Medical Skepticism

Skepsis’s last article on Menopause Madness [Skeptic 53] reminded me of my recent prescribing of progesterone cream for a well informed patient at her request. The good GP I am (I have faith, sometimes in evidence-based medicine!), I looked up the evidence on such creams and also perused the articles given to me by my patient. There was one Randomised Control trial, review article by a gynaecologist plus a lot of very biomedical in vitro research which was of little use to me. Not much in the Cochrane database and a little on MEDLINE. One clinical trial of reasonable quality showed some results in terms of symptom improvement. Safety issues hadn’t really been researched but then again wild yam cream must be natural and therefore OK huh?

Anyway I prescribed the cream after checking that at least it had been formulated with some attention to quality (i.e. not a Chinese formulated import). Thus both myself and my patient realised that we were trying a relatively unproven medication with probably a wide margin of safety.

This took me back to the problem in medicine in that too often we have used unproven therapy. On what high ground can we stand when we debunk “alternative” or “complementary” therapies? As an example, it has taken 20 years at least for the non-evidence-based unsubstantiated excesses of antibiotic prescribing in medicine, both hospital-based and primary care, to finally be acknowledged by the slim majority of practitioners. As Skeptics, we should ensure our own house is in order and close the gap between what we preach and what we do.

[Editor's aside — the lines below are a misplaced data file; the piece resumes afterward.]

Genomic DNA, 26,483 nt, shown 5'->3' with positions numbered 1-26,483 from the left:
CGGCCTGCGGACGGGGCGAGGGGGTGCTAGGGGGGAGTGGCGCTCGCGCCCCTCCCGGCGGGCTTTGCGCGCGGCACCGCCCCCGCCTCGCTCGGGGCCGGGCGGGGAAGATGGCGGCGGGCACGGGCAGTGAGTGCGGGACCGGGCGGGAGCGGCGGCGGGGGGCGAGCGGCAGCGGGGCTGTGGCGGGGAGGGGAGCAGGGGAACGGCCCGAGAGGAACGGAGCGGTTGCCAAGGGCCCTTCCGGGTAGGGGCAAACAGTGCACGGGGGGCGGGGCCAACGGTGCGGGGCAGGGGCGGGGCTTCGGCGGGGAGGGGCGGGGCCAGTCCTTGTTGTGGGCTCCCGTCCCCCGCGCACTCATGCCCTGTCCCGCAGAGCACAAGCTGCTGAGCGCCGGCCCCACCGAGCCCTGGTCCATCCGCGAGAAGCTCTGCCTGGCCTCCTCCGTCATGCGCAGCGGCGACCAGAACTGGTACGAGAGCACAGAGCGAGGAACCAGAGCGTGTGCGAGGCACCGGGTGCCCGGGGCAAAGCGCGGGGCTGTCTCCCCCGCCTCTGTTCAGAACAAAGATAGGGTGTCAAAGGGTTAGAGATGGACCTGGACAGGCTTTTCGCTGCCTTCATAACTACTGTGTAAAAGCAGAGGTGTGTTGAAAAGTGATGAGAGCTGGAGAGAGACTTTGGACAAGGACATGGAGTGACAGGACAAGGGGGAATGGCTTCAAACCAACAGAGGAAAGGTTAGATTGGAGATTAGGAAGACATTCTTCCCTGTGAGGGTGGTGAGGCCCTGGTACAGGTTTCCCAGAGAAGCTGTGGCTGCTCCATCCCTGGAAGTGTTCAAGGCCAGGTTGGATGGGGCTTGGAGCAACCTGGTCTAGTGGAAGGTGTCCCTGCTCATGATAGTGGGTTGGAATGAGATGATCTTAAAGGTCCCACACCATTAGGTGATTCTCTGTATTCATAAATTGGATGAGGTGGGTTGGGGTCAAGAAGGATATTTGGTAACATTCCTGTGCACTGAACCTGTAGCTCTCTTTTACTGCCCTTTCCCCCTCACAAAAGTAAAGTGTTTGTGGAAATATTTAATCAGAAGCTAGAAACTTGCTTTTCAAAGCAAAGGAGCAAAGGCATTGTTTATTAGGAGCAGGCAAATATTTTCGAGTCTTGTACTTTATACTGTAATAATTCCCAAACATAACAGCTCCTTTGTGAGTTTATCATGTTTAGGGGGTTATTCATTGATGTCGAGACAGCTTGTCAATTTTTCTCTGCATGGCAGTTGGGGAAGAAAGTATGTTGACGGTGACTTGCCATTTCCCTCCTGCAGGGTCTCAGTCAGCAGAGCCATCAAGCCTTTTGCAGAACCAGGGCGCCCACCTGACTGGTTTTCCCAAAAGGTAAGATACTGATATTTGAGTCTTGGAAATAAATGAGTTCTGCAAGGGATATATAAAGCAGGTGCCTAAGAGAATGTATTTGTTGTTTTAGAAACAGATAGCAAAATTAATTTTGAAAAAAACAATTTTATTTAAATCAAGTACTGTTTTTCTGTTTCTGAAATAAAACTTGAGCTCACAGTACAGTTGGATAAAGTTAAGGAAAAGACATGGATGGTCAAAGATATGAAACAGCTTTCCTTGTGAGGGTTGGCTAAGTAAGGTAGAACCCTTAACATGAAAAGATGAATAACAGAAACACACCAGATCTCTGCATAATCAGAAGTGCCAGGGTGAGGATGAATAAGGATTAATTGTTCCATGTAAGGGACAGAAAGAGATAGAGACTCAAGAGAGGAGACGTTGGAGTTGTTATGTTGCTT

Thus, what do we do about that great realm of the unproven and unprovable (under current scientific methodology). We may recognise the deficiencies of current scientific methodology (Does a true skeptic accept qualitative research?) but that still leaves a great dearth of scientific knowledge in medicine, especially primary care.

Which brings me back to Neil McKenzie’s comments on the Medical Council statement on alternative therapies. I believe that we need to focus on the processes of scientific inquiry in medicine both mainstream and alternative, not on debunking anything that we regard as “unscientific”. Don’t forget that in the early 1980’s, medicine debunked chiropractors and osteopaths without being aware of the extensive scientific research in the US and Europe on manual therapies.

Anyway for some quite bed time reading, look up this Cochrane review:

“The Matter of Intercessory prayer for the alleviation of ill health” Roberts L., Ahmed I., Hall S., Sargent C.

for some enlightening scientific enquiry and remember that important oxymoron: skeptics have faith in science.

Jim Vause

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